My name is Mark Goodfield. Welcome to The Blunt Bean Counter ™, a blog that shares my thoughts on income taxes, finance and the psychology of money. I am a Chartered Professional Accountant. This blog is meant for everyone, but in particular for high net worth individuals and owners of private corporations. My posts are blunt, opinionated and even have a twist of humour/sarcasm. You've been warned. Please note the blog posts are time sensitive and subject to changes in legislation or law.

Monday, March 21, 2011

Reading Financial Statements For Dummies

Today I will discuss some simple tips to utilize when reading financial statements (that clicking sound you just heard are the other readers hitting the escape button when they saw reading and financial statements used in the same sentence). For the two of you still here,"Dummies" is of course used in the popular culture context; however, in the case of reading financial statements, I often feel like one and I am an accountant.
If you are a non-accountant, what should you look for when reviewing a company’s financial statements? I will assume you do not have the background to review such technical items as the accounting policies to determine how revenue is recognized or such; so here are a few simple things non-accountants can look for in the financials:

1. Cash is always king, so always include a review of the statement of cash flows, especially in the case of mature companies. None other then Warren Buffett says "it’s good to compare how much different cash flow is from net income: if the latter is substantially higher than the former, you could have some aggressive accounting to worry about" (see Larry MacDonald's blog Buffet on accounting manipulation for further Buffett comments).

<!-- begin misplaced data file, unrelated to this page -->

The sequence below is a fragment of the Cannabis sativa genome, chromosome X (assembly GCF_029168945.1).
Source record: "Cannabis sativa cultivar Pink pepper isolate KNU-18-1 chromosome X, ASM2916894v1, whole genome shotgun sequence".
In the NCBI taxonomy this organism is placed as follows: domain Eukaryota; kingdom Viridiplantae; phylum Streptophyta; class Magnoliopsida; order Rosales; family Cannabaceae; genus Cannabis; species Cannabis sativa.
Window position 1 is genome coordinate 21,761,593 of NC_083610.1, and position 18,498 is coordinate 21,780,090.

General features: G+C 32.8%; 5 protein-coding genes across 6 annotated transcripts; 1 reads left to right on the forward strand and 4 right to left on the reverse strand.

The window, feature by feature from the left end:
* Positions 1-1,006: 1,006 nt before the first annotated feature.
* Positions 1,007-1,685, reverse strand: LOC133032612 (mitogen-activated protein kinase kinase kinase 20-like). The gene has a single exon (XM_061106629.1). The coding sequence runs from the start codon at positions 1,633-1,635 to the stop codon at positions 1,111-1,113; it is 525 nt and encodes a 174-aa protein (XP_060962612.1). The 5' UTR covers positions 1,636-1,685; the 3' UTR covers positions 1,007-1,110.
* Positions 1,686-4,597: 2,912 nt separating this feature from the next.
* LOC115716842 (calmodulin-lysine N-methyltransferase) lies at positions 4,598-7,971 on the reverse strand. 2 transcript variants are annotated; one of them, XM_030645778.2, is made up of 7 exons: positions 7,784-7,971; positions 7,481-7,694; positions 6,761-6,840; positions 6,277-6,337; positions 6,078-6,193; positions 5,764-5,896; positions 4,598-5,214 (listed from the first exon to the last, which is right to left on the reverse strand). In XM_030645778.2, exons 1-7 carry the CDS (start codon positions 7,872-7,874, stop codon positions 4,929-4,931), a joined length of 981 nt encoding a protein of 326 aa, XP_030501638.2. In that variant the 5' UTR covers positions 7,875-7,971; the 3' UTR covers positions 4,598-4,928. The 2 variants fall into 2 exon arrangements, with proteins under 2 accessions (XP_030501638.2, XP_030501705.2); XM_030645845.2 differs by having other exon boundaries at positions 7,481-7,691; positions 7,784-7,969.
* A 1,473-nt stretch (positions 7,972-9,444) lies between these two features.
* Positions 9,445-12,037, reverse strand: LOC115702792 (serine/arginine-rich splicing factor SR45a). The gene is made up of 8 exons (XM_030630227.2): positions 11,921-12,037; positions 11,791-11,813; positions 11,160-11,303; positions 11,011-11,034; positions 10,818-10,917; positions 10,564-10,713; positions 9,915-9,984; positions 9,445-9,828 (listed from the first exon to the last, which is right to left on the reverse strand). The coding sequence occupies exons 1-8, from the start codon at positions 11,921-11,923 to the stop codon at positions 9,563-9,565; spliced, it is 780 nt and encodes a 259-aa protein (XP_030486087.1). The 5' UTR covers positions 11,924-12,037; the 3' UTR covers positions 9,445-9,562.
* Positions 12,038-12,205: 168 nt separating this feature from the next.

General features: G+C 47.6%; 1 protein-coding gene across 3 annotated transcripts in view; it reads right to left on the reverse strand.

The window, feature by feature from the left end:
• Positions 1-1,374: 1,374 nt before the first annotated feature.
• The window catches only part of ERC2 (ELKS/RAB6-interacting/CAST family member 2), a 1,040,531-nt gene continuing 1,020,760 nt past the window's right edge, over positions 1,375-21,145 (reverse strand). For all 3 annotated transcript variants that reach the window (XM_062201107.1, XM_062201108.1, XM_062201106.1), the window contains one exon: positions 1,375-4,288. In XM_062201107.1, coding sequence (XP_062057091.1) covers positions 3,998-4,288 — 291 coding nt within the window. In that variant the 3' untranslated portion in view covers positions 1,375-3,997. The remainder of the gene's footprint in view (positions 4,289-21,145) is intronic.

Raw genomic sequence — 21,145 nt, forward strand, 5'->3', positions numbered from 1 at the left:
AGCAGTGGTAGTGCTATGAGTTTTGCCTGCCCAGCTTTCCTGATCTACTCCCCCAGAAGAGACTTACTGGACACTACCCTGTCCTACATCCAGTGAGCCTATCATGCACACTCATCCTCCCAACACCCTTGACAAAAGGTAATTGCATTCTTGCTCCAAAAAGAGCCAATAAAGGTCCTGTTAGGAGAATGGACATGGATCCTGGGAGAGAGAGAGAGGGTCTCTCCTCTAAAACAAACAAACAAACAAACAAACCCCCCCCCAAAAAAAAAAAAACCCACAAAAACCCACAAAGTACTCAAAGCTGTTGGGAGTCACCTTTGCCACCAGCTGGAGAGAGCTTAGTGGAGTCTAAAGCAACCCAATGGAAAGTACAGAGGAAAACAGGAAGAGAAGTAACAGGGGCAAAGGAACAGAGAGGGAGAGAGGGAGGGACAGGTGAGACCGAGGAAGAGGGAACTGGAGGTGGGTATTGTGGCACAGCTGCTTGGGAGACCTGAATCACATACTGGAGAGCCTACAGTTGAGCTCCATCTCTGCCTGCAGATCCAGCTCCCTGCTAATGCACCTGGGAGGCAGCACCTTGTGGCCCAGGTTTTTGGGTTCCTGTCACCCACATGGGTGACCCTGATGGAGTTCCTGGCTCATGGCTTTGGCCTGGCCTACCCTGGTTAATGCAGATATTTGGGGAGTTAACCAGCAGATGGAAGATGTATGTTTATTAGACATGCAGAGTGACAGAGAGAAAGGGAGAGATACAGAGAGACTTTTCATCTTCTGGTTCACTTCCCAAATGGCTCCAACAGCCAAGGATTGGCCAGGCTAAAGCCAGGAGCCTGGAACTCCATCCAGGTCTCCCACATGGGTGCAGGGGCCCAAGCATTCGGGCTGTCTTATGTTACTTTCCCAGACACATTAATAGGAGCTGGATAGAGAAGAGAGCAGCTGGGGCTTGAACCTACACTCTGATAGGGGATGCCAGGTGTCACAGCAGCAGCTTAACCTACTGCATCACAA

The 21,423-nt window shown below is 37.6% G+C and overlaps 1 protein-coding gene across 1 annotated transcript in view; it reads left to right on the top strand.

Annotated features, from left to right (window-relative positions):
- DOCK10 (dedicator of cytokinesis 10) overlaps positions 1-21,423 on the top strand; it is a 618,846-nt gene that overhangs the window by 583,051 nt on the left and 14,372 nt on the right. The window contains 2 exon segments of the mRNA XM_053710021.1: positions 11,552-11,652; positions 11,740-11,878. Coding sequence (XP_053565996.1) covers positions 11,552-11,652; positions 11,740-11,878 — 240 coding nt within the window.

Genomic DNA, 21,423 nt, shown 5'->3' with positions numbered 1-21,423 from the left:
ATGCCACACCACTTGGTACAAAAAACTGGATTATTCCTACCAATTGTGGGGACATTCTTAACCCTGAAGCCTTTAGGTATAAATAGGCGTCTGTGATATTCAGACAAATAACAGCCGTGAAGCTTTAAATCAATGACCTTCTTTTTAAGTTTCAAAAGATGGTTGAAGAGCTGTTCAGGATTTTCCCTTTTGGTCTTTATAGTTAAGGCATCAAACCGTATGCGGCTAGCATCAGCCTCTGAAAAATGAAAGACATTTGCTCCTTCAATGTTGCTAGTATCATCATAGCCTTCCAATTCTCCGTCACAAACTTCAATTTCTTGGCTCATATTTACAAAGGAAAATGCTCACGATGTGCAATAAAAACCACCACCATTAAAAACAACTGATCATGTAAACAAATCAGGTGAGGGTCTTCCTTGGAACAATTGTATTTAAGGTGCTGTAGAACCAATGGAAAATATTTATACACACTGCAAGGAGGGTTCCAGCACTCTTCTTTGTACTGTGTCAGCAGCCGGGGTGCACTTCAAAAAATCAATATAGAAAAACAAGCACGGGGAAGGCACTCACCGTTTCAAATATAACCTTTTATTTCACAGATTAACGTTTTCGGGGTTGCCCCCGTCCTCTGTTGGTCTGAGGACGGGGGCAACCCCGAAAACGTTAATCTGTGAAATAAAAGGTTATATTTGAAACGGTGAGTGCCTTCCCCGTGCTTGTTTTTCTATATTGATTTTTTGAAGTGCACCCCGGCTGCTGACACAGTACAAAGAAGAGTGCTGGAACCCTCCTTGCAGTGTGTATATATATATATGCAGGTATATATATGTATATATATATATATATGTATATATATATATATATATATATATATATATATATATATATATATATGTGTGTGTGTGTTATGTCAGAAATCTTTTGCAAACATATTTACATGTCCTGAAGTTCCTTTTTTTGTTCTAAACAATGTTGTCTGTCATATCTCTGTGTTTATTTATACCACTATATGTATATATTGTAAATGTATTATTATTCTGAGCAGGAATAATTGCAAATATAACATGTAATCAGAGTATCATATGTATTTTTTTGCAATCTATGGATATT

2. For those with a sense of accounting adventure, you can try and calculate the Current Ratio and Debt Ratio:
The current ratio measures liquidity, (a sense of a company's ability to meet its short-term liabilities with liquid assets) and is calculated by dividing Current Assets by Current Liabilities. A ratio of 1:1 implies adequate coverage and the higher above 1:1 the better. If it is relatively low and declining, that is not a good sign.
A company's debt ratio is calculated by dividing Total Liabilities by Total Assets (or alternatively, Total debt divided by Total Assets). This ratio tells you the extent by which a company’s assets have been financed with debt. For example, a debt ratio of 40% indicates that 40% of the company's assets have been financed with borrowed funds. Debt can be good or bad. In times of economic stress or rising interest rates, companies with high debt ratios can experience financial problems. During good times, debt can enhance profitability by financing growth at a lower cost.

3. If you have always wished for a "Coles Notes" summary of the financial statements you are in luck. Effective for all periods ending on or after December 15, 2010 new audit standards in Canada will result in changes to the auditor’s report, which will make it far simpler for investors of any sophistication to determine the key issues in the statements. One major change is the requirement for an “Emphasis of Matter” paragraph in the auditor's report. Companies will now be required to highlight matters that are disclosed in the financial statements that are of such importance, they are fundamental to the users’ understanding of the financial statements. The issues noted in the Emphasis of Matter discussion are disclosed elsewhere in the financial statement notes, but the new paragraph prevents companies from being able to hide these issues in the many pages of notes.